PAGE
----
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NAB CEO Gordon Smith Delivers Inaugural State of the Industry Address
Broadcasting is the original wireless technology. We are mobile, and both radio and television are adapting to new technologies and finding new ways to deliver the most popular and important content. That is not the past -- that is the future -- still.
And here's the reason I ultimately took this job. I genuinely believe the cause of free, over-the-air broadcasting, with its attendant public obligations, is a just and worthy cause. The values of free and local radio and television -- and the public service responsibilities that come with that -- are still relevant and vital today, even as a mature technology is being made new again.
And as my mom used to tell me as a boy, "Gordy, the best way to ruin a good story is to tell the other side."
So my job is to tell the other side -- our side.
As president of NAB, I'm charged with educating policymakers about the enduring contribution of radio and television to the public good. And I've got a great story to tell.
There are many important issues we could discuss today - threats to our revenue, to our advertising streams and to our ability to operate in a free market. But as the old maxim goes, "The mind cannot absorb more than the seat can endure." So I'm going to talk about just three issues that would change radio and television broadcasting as we know it.
First, let's talk about radio and the fee the recording industry wants to levy on stations when they play music.
It's what we call a "performance tax." Labels like to call it a "right" or a "royalty," but whatever you call it, it's basically a bailout of the major recording companies, three of the four largest of which are foreign owned. I think the American people have had enough bailouts.
The economics behind all of this are fascinating. For 80 years, free promotion and free play were the yin and the yang of the music world. Life was in balance. Then a little thing came along called the digital revolution, which the recording industry handled about as well as Louis the 16th handled the French revolution.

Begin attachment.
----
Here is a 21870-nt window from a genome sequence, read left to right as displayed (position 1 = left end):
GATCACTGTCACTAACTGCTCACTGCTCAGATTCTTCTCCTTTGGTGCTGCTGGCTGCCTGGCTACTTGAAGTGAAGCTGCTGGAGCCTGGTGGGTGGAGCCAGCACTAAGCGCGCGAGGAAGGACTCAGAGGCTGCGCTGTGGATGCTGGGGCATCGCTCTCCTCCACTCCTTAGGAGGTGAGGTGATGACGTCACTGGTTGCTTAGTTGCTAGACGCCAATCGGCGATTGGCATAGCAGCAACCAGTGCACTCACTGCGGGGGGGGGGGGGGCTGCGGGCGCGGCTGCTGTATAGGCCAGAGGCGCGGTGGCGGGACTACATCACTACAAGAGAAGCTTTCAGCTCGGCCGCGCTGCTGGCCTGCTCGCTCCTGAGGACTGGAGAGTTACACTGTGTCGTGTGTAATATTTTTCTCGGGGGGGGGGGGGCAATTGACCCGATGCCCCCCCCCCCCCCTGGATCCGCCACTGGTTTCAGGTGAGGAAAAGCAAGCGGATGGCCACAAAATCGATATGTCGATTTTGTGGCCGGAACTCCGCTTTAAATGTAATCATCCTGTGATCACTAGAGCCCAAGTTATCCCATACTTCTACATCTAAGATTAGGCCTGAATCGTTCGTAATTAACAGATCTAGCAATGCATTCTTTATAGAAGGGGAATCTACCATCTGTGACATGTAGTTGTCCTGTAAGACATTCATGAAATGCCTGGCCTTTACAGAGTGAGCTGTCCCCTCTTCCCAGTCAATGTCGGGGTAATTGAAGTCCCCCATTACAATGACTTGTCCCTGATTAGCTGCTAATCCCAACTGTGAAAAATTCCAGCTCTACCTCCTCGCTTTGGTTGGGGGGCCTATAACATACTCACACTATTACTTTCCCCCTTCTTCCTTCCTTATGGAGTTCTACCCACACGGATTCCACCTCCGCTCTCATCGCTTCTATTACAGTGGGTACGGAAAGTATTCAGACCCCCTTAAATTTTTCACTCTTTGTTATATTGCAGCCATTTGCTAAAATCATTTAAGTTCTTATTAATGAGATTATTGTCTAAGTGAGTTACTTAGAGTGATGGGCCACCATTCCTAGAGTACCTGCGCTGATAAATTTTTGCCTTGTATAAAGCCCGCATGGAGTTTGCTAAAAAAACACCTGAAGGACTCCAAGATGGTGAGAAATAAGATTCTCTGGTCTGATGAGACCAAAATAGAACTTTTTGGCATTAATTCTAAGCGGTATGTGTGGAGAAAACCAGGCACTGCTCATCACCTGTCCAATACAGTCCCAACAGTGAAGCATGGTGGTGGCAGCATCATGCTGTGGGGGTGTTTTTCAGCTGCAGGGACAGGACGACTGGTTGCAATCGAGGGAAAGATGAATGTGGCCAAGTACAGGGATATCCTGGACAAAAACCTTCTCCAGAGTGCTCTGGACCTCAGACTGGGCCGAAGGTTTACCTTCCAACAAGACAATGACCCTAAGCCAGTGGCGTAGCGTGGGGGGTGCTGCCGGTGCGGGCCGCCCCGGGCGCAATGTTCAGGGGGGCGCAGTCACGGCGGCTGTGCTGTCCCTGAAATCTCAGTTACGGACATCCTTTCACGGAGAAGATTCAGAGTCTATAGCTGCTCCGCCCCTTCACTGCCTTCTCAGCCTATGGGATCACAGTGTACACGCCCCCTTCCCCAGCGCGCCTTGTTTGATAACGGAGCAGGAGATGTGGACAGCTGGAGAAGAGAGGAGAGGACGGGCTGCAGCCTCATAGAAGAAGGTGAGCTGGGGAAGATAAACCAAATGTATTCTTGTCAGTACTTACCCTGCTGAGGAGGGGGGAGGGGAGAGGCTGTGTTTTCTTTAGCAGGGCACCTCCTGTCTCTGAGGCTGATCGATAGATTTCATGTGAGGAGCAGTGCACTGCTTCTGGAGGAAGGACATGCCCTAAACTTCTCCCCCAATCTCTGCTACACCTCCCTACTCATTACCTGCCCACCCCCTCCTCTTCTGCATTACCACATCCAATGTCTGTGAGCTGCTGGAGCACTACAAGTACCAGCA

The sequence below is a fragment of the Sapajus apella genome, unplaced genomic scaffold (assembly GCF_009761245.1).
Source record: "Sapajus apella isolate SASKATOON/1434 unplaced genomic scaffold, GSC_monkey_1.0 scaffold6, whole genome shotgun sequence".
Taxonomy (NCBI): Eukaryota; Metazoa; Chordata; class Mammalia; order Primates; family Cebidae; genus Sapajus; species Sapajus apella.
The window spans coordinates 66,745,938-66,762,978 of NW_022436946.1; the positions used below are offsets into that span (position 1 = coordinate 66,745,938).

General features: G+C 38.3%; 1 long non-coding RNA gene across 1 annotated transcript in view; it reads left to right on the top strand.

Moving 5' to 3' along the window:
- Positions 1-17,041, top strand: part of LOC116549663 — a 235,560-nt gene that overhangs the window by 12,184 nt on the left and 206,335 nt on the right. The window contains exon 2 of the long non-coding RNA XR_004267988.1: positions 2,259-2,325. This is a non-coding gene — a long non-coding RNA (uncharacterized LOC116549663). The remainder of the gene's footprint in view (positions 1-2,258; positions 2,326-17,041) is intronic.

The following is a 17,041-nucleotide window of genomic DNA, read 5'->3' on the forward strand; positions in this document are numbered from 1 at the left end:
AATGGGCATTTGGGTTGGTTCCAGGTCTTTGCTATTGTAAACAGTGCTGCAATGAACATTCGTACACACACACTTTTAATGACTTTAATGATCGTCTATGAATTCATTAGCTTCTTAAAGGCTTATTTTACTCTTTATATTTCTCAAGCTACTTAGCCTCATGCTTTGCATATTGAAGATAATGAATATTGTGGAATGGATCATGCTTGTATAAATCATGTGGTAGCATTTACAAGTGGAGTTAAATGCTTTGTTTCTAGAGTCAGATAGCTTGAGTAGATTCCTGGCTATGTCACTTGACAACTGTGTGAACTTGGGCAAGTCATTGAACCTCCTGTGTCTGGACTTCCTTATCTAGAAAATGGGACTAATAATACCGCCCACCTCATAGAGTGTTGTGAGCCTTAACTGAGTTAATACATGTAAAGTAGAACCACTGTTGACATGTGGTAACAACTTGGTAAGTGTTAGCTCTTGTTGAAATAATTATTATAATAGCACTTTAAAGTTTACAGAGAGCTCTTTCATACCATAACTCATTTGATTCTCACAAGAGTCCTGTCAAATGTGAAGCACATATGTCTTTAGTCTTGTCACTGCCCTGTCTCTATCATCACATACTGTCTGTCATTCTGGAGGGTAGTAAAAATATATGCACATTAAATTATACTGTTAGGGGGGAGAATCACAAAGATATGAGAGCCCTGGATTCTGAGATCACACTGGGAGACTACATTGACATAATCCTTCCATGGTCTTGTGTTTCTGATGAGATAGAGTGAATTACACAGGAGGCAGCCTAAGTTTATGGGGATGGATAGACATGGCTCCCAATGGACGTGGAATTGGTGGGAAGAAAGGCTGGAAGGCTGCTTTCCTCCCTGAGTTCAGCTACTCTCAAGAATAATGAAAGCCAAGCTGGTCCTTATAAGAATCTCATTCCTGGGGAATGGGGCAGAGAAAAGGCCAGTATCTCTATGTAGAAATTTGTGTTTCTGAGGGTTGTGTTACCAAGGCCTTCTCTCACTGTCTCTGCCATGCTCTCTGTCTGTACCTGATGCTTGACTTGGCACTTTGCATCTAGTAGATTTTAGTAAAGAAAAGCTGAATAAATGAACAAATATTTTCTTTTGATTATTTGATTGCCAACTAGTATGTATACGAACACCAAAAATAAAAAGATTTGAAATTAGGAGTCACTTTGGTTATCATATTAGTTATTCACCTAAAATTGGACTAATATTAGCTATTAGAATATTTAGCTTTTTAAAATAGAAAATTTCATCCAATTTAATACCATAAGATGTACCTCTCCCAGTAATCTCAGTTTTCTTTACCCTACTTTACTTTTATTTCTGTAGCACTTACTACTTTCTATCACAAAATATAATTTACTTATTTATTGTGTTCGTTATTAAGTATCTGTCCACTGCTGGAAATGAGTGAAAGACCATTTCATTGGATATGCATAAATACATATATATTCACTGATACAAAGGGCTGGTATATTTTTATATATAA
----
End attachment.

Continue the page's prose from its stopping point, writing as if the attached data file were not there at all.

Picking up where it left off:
Technology chopped the head off the record industry's business model. So what did the industry do? It began suing people. The problem is that you can't stop technology with trial lawyers. You know you're in trouble when the health of your business is reduced to suing teenagers.
And how's that lawsuit thing been working? Not so great. So now, the recording industry, with desperation in its eye, has decided to bite the hand that feeds it. Who's hand? Ours. In other words - us.
In short, the RIAA decided radio stations should pay for promoting the record companies' songs. To fully appreciate the outrageousness of this, recall that just a few decades ago record label representatives were willing to break the law and risk jail time for the economic benefit that radio promotion offers.
The recording industry, of course, says this new fee is about fairness to artists. A statement that would be hilarious if it weren't so breathtakingly brazen. Under the record labels' proposal, the record company would get at least 50 percent of the money; the performer would get 45 percent; and the background musicians would get 5 percent.
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